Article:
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In re Adoption of C.D.R.

Superior Court of Pennsylvania

March 17, 2015


Submitted January 5, 2015.

Page 1213

Appeal from the Order of the Court of Common Pleas, Orphans' Division, No: 2014-0111 IVT.

Gregory J. Neugebauer, Ebensburg, for appellant.

Christopher G. Gvozdich, Ebensburg, for appellee.

Timothy M. Ayres, Johnstown, for Cambria County Children and Youth, participating party.



Page 1214


R.R. (Mother) appeals from the order entered September 19, 2014, in the Court of Common Pleas of Cambria County, involuntarily terminating her parental rights to her minor son, C.D.R. (Child), born in July of 2009. We affirm.[1]

On April 18, 2012, Mother was incarcerated as a result of a probation violation. Cambria County Children and Youth Service (CYS) filed a dependency petition on June 1, 2012, and Child was adjudicated dependent by order dated June 6, 2012. Physical custody of Child was granted to Child's maternal aunt during Mother's incarceration. Mother was released on July 26, 2012, and Child was returned to her care. However, Mother was again incarcerated for a probation violation on or about October 10, 2012, and Child was placed in foster care. Child has not resided with Mother since that time.

Mother was released on October 18, 2012, but was re-incarcerated from November 28, 2012, until March 30, 2013, because of a drug paraphernalia charge. Mother was once again incarcerated for failing to appear at a probation hearing on October 7, 2013, and remained incarcerated until December 12, 2013. Mother gave birth to a daughter, Child's younger sister, shortly after her release. Finally, Mother was incarcerated for two days starting on December 21, 2013, as a result of a retail theft charge. By order dated January 10, 2014, Child's permanency goal was changed from reunification to adoption, and CYS ended reunification services.[2]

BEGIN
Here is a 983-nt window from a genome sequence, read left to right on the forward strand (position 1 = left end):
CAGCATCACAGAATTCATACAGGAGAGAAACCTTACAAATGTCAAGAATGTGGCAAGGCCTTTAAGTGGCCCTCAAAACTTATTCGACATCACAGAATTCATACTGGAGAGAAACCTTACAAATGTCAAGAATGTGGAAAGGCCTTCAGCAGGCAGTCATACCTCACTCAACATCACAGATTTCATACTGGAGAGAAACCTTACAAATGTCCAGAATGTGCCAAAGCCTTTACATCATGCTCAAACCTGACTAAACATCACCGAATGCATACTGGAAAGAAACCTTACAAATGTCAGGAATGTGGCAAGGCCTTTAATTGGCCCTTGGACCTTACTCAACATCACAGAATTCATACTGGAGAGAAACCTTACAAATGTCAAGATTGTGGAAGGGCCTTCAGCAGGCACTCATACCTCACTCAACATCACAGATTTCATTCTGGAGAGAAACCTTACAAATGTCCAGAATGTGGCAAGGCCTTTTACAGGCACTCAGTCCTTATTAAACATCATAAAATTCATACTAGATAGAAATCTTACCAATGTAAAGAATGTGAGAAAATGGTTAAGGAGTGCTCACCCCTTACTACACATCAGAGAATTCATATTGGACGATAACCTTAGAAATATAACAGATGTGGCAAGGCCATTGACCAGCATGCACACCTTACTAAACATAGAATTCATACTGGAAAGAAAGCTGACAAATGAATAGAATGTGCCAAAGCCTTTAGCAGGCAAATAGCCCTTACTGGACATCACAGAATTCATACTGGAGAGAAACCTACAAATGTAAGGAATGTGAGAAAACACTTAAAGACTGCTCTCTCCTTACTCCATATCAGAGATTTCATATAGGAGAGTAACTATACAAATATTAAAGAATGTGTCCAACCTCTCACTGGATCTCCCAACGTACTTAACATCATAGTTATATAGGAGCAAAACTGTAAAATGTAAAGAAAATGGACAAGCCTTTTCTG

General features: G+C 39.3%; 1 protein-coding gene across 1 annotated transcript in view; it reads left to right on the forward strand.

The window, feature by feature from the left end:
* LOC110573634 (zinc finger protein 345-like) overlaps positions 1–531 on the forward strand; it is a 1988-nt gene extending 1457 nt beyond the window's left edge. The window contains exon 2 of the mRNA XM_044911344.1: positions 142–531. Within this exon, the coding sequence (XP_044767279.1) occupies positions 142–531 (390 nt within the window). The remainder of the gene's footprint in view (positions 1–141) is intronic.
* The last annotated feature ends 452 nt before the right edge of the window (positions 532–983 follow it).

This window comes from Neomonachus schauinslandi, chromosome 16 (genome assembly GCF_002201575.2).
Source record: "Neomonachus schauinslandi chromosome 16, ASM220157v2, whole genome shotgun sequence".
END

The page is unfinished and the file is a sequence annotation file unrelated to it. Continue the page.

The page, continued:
On February 3, 2014, CYS filed a petition to involuntarily terminate Mother's parental rights to Child. A hearing was held on August 13, 2014, during which the orphans' court heard the testimony of CYS caseworker, Barbara Brzana; CYS social worker, Gina Saly; and Mother. On September 19, 2014, the court entered its order terminating Mother's parental rights. Mother timely filed a notice of appeal on October 8, 2014, along with a concise statement of errors complained of on appeal pursuant to Pa.R.A.P. 1925(a)(2)(i) and (b).